Samson's Riddle, Steeped in Honeyed Words

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Samson's Riddle, Steeped in Honeyed Words

Postby dragonsteeth » Thu 04 Sep 2014 10:51 pm

Writing in "The Bible and the Monuments", ( Eyre and Spottiswoode, London,1895) St. Chad Boscawen noted that the Eater of Samson's Riddle brings to mind Irkalla. Irkalla was the land of death and abode of Eriskigal Babylonian goddess of Venus.

Recognising this element of astral symbolism takes us a long way towards understanding the original meaning of the Riddle.

The Mesopotamian god of Mars was the winged lion Nergal (Boscawen p.158). Called the strong one amongst the gods, and like the heroes Samson and Hercules who share many characteristics with the Martian astral deity, Nergal was renowned for his prodigious strength. (Ev Cochrane Aeon Vol 1).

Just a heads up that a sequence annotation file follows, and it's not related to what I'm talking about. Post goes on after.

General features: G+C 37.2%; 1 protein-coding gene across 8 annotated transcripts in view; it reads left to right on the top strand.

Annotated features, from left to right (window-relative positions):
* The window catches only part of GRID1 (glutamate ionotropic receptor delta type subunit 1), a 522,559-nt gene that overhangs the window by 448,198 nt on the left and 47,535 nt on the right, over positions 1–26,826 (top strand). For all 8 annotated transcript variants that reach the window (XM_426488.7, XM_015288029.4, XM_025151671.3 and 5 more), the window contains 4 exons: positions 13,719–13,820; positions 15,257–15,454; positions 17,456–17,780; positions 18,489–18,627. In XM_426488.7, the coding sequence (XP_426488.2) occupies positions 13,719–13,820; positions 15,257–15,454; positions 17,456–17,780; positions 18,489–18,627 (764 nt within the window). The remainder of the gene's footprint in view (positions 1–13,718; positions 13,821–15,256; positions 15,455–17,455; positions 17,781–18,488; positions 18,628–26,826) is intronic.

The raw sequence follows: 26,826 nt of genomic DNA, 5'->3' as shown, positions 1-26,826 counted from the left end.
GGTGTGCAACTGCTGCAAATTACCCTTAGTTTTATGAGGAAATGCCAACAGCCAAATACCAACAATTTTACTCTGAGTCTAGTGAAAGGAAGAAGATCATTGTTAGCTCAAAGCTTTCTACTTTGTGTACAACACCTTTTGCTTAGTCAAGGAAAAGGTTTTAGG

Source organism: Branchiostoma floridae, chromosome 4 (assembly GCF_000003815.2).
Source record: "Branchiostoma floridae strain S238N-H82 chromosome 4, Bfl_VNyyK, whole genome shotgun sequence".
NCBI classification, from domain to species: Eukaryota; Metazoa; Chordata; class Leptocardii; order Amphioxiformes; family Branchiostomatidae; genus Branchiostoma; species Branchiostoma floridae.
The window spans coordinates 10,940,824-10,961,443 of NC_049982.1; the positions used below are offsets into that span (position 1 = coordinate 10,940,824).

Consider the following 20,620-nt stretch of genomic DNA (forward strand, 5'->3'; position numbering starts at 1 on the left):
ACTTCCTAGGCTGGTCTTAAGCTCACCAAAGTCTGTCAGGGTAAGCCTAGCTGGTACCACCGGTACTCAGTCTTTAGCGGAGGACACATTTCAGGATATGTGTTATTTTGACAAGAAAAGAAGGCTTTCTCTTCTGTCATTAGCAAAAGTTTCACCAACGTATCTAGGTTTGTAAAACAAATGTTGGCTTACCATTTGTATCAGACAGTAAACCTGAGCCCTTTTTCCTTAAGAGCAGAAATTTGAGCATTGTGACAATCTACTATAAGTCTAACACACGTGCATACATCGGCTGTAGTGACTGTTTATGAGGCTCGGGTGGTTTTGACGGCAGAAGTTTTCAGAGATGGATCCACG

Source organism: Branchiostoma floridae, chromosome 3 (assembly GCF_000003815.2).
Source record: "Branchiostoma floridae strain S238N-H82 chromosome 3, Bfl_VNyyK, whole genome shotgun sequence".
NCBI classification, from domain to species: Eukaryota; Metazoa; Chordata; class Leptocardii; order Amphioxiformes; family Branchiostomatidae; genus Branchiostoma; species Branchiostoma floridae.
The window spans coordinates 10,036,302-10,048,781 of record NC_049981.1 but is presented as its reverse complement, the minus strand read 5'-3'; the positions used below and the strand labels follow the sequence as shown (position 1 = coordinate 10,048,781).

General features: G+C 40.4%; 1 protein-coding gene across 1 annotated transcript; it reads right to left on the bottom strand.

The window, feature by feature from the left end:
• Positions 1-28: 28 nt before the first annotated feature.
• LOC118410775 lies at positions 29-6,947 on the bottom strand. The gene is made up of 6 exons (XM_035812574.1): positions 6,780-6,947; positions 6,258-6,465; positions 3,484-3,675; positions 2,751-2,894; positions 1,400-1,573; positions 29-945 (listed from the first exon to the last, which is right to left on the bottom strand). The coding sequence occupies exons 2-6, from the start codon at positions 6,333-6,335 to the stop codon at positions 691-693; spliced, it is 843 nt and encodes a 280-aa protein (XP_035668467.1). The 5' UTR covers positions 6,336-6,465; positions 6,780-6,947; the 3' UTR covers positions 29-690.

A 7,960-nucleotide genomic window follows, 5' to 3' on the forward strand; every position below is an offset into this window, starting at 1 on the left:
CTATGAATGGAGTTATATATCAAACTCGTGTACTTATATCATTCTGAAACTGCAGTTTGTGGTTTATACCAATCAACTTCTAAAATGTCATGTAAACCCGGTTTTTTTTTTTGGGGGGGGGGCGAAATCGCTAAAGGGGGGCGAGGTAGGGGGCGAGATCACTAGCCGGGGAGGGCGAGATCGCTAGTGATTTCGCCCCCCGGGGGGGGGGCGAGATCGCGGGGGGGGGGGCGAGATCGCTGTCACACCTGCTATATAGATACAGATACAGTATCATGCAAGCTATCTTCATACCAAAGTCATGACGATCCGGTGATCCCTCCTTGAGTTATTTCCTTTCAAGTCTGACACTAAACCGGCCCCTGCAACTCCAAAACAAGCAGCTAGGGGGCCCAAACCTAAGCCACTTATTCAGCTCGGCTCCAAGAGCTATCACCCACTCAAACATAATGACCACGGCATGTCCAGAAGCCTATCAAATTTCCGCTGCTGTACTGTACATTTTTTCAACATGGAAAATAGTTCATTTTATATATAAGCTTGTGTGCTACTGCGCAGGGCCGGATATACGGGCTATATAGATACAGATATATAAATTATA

The strong of the Riddle points straight to this Babylonian god of Mars, but the key to the Riddle's meaning lies with the 'sweetness' from the second part of the text in Judges 14:14. The sweetness is not the sweetness of bees and honey, it is the sweetness of the ambrosial 'manna' of Exodus which sustained the Israelites even in the Valley of the Shadow of death. The correct answer to the Riddle is 'Manna'.

The Riddle is of critical importance to Hebrew studies as it provides an independent Scriptural reference for the story of the magical bread of Heaven provided by the Saviour of Exodus.

It is the tradition of the provision of 'manna' by the Shekinah, or guiding light in Exodus which is celebrated in the Christian Mass. This ritual is mirrored by the Riddle in which the astral god Nergal/Mars, and perhaps Eriskigal, godddess of Venus, that were identified as providers of the magical ambrosial food.

Howard Jones
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Joined: Mon 07 Jul 2014 10:05 am

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